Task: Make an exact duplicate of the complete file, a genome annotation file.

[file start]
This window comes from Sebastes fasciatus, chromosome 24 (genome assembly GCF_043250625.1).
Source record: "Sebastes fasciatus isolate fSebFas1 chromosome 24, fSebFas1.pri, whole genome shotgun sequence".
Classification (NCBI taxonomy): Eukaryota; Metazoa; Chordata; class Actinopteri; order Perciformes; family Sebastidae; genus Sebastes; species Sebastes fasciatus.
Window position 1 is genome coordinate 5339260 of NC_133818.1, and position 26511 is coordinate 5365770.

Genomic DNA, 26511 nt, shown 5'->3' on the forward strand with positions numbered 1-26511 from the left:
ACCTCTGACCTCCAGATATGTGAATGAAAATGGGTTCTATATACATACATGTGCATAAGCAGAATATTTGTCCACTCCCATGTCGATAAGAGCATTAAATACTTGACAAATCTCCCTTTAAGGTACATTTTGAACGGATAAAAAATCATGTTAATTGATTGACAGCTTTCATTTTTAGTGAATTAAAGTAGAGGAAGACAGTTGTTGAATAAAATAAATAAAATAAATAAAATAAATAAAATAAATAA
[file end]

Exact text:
This window comes from Sebastes fasciatus, chromosome 24 (genome assembly GCF_043250625.1).
Source record: "Sebastes fasciatus isolate fSebFas1 chromosome 24, fSebFas1.pri, whole genome shotgun sequence".
Classification (NCBI taxonomy): Eukaryota; Metazoa; Chordata; class Actinopteri; order Perciformes; family Sebastidae; genus Sebastes; species Sebastes fasciatus.
Window position 1 is genome coordinate 5339260 of NC_133818.1, and position 26511 is coordinate 5365770.

Genomic DNA, 26511 nt, shown 5'->3' on the forward strand with positions numbered 1-26511 from the left:
ACCTCTGACCTCCAGATATGTGAATGAAAATGGGTTCTATATACATACATGTGCATAAGCAGAATATTTGTCCACTCCCATGTCGATAAGAGCATTAAATACTTGACAAATCTCCCTTTAAGGTACATTTTGAACGGATAAAAAATCATGTTAATTGATTGACAGCTTTCATTTTTAGTGAATTAAAGTAGAGGAAGACAGTTGTTGAATAAAATAAATAAAATAAATAAAATAAATAAAATAAATAA